In August 2022, leaders from AFT, Texas AFT, and several local AFT unions hosted a roundtable discussion with Houston area superintendents, administrators, and experts (including Rep. Alma Allen) on solutions to the current staffing crisis. Practical solutions discussed included “grow your own” educator certification programs.
As we trudge along in the summer and the second special session, it may be hard to recall all the way back in February when the final report of the Teacher Vacancy Task Force was released. We wrote extensively about the report in a series of articles in March, one of which covered training and support for educators.
Specifically, the report outlined some proposals for the Legislature to address regarding the teacher pipeline and support for pre-service and novice teachers: grow your own initiatives, teacher residencies, and the teacher mentor program.
The Legislature failed to deliver on any of these stated priorities.
Unpacking the Legislature
Read our other breakdowns of public education issues:
What Passed … or Didn’t
One of the TVTF report’s recommendations regarding teacher recruitment is one we have long supported: “grow your own” pathways that foster new teachers from within a community. Yet this major recommendation from the task force was largely ignored in proposed legislation.
Instead of looking for meaningful ways to attract and train qualified educators, lawmakers chose to further reduce the qualifications for individuals seeking to enter the profession:
- HB 621 by Rep. Matt Shaheen (R-Plano) creates a temporary certification for military service members and first responders to teach career and technology applications courses without first obtaining a college degree. Thanks to advocacy efforts, the final bill was much more limited in scope than originally filed. Interestingly, the bill requires that a mentor be assigned to a teacher who enters the classroom under this statute.
- HB 2729 by Rep. Cody Harris (R-Hillsboro) states that teachers in pre-kindergarten partnerships will no longer have to be certified or hold a bachelor’s degree. At minimum, they need to be 18 years old with minimal training to serve as pre-K teachers. Supervisors must still be fully certified. The provisions of the bill expire September 2029.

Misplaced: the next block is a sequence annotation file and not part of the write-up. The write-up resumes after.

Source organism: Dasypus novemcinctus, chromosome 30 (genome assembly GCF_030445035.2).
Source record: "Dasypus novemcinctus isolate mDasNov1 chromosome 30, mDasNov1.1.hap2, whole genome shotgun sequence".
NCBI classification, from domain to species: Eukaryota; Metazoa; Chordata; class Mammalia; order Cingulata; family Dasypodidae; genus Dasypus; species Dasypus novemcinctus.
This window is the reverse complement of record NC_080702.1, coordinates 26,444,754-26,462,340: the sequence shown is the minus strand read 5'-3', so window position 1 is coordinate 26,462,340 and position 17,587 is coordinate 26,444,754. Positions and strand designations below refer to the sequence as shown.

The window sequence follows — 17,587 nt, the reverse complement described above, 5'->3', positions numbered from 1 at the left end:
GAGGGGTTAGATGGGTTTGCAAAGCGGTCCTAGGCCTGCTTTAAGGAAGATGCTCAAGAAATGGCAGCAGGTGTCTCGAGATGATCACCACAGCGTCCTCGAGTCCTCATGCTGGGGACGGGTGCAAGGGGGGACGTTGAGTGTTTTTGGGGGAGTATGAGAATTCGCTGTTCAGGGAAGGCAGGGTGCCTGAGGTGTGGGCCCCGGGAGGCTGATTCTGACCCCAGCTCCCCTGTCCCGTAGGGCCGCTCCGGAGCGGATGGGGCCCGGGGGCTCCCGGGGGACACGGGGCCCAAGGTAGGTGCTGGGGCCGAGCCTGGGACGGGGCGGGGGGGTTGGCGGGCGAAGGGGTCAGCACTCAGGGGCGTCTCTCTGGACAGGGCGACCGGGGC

- SB 544 by Sen. César Blanco (D-El Paso) allows qualified Community College of the Air Force (CCAF) instructors to bypass an educator preparation program. Instead, the instructor would only have to take the necessary certification exams to ensure they are prepared to enter a K-12 classroom. The CCAF instructor must hold at least a bachelor’s degree, an appropriate certificate or credential, and have taught at least two full-time semesters.
- SB 763 by Sen. Mayes Middleton (R-Galveston) allows a school district or charter school to employ or accept the volunteer services of a chaplain. Under this law, chaplains would not have to be certified by the state; instead, the only requirements they would need to meet are the lack of a criminal history, as required for other school volunteers, and not be a convicted sex offender. The bill allows a chaplain to be compensated using funds from the school safety allotment.
- SB 798 by Sen. Mayes Middleton (R-Galveston) states that in order to be certified as a school counselor, a candidate no longer has to have experience as a classroom teacher. This will supposedly help those who were qualified in other states to earn the equivalent certification in Texas.
One good bill that surprised us by making it through the legislative gauntlet is HB 4363 by Rep. John Kuempel (R-Seguin). The bill creates a new scholarship program providing $12,000 per year for a student pursuing a degree at a Texas higher education institution and educator preparation program. Candidates who demonstrate financial need, are first-generation college students, and agree to teach in a critical shortage area or in a district whose majority of students are economically disadvantaged will be prioritized for selection. The program’s aim is to significantly reduce the cost to enter the teaching profession.
Other components that were part of the task force recommendations that failed to pass the finish line were teacher residencies and an expansion of the mentor program allotment.